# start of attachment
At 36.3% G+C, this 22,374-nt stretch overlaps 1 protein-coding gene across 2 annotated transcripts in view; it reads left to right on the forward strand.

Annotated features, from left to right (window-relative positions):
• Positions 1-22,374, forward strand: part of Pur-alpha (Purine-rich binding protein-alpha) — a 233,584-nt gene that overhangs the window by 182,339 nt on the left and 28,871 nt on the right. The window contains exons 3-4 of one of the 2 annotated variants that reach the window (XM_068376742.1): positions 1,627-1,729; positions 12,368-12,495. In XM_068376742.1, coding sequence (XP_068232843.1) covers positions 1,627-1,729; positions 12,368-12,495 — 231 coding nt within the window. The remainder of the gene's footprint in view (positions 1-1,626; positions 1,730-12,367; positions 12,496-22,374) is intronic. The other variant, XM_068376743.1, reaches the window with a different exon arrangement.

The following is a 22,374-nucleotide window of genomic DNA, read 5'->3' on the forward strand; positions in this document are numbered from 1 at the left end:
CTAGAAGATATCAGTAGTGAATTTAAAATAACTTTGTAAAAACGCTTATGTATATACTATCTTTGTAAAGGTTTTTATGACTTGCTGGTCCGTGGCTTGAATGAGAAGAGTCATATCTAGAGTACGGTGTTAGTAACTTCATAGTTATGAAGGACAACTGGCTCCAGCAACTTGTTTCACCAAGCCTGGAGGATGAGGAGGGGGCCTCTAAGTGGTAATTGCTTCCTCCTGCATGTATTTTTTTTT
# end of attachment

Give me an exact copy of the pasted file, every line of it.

At 36.3% G+C, this 22,374-nt stretch overlaps 1 protein-coding gene across 2 annotated transcripts in view; it reads left to right on the forward strand.

Annotated features, from left to right (window-relative positions):
• Positions 1-22,374, forward strand: part of Pur-alpha (Purine-rich binding protein-alpha) — a 233,584-nt gene that overhangs the window by 182,339 nt on the left and 28,871 nt on the right. The window contains exons 3-4 of one of the 2 annotated variants that reach the window (XM_068376742.1): positions 1,627-1,729; positions 12,368-12,495. In XM_068376742.1, coding sequence (XP_068232843.1) covers positions 1,627-1,729; positions 12,368-12,495 — 231 coding nt within the window. The remainder of the gene's footprint in view (positions 1-1,626; positions 1,730-12,367; positions 12,496-22,374) is intronic. The other variant, XM_068376743.1, reaches the window with a different exon arrangement.

The following is a 22,374-nucleotide window of genomic DNA, read 5'->3' on the forward strand; positions in this document are numbered from 1 at the left end:
CTAGAAGATATCAGTAGTGAATTTAAAATAACTTTGTAAAAACGCTTATGTATATACTATCTTTGTAAAGGTTTTTATGACTTGCTGGTCCGTGGCTTGAATGAGAAGAGTCATATCTAGAGTACGGTGTTAGTAACTTCATAGTTATGAAGGACAACTGGCTCCAGCAACTTGTTTCACCAAGCCTGGAGGATGAGGAGGGGGCCTCTAAGTGGTAATTGCTTCCTCCTGCATGTATTTTTTTTT